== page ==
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4 Rituals That Will Make You Happy, According to Neuroscience (TIME)

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entremet

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http://time.com/4042834/neuroscience-happy-rituals/
http://www.bakadesuyo.com/2015/09/make-you-happy-2/
Ask a question, label emotions, make decisions and give hugs

You get all kinds of happiness advice on the Internet from people who don’t know what they’re talking about. Don’t trust them.

Actually, don’t trust me either. Trust neuroscientists. They study that gray blob in your head all day and have learned a lot about what truly will make you happy.

UCLA neuroscience researcher Alex Korb has some insights that can create an upward spiral of happiness in your life. Here’s what you and I can learn from the people who really have answers:

1. Ask yourself, what are you grateful for?

The searching is what matters, not what actual things you're grateful for incidentally:

One powerful effect of gratitude is that it can boost serotonin. Trying to think of things you are grateful for forces you to focus on the positive aspects of your life. This simple act increases serotonin production in the anterior cingulate cortex.

2. Label Negative Feeling. Suppressing emotions doesn't work.

Gross found that people who tried to suppress a negative emotional experience failed to do so. While they thought they looked fine outwardly, inwardly their limbic system was just as aroused as without suppression, and in some cases, even more aroused. Kevin Ochsner, at Columbia, repeated these findings using an fMRI. Trying not to feel something doesn’t work, and in some cases even backfires.

Additionally,

To reduce arousal, you need to use just a few words to describe an emotion, and ideally use symbolic language, which means using indirect metaphors, metrics, and simplifications of your experience. This requires you to activate your prefrontal cortex, which reduces the arousal in the limbic system. Here’s the bottom line: describe an emotion in just a word or two, and it helps reduce the emotion.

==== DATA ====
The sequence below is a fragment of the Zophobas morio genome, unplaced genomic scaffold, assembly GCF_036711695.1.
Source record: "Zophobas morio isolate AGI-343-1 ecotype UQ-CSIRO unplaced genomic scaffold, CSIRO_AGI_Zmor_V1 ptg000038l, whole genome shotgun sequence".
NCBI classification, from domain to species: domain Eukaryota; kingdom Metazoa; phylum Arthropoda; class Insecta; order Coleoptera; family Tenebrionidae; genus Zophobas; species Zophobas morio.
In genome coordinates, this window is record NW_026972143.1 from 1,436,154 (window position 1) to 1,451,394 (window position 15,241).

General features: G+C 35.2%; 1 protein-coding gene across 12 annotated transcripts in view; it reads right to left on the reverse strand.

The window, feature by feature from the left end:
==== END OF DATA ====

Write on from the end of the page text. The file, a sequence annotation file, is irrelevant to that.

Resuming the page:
3. Make That Decision. Procrastination increases worry and anxiety, so be more decisive.

Making decisions includes creating intentions and setting goals — all three are part of the same neural circuitry and engage the prefrontal cortex in a positive way, reducing worry and anxiety. Making decisions also helps overcome striatum activity, which usually pulls you toward negative impulses and routines. Finally, making decisions changes your perception of the world — finding solutions to your problems and calming the limbic system.

if you're a perfectionist, focus on the good and not the best to make decisions.

Trying for the best, instead of good enough, brings too much emotional ventromedial prefrontal activity into the decision-making process. In contrast, recognizing that good enough is good enough activates more dorsolateral prefrontal areas, which helps you feel more in control…

Go for good enough.

4. Touch People. Give and receive hugs.

One of the primary ways to release oxytocin is through touching. Obviously, it’s not always appropriate to touch most people, but small touches like handshakes and pats on the back are usually okay. For people you’re close with, make more of an effort to touch more often.

Oxytocin is one of the brain's feel good chemicals.

Touching someone you love actually reduces pain!

In fact, when studies were done on married couples, the stronger the marriage, the more powerful the effect.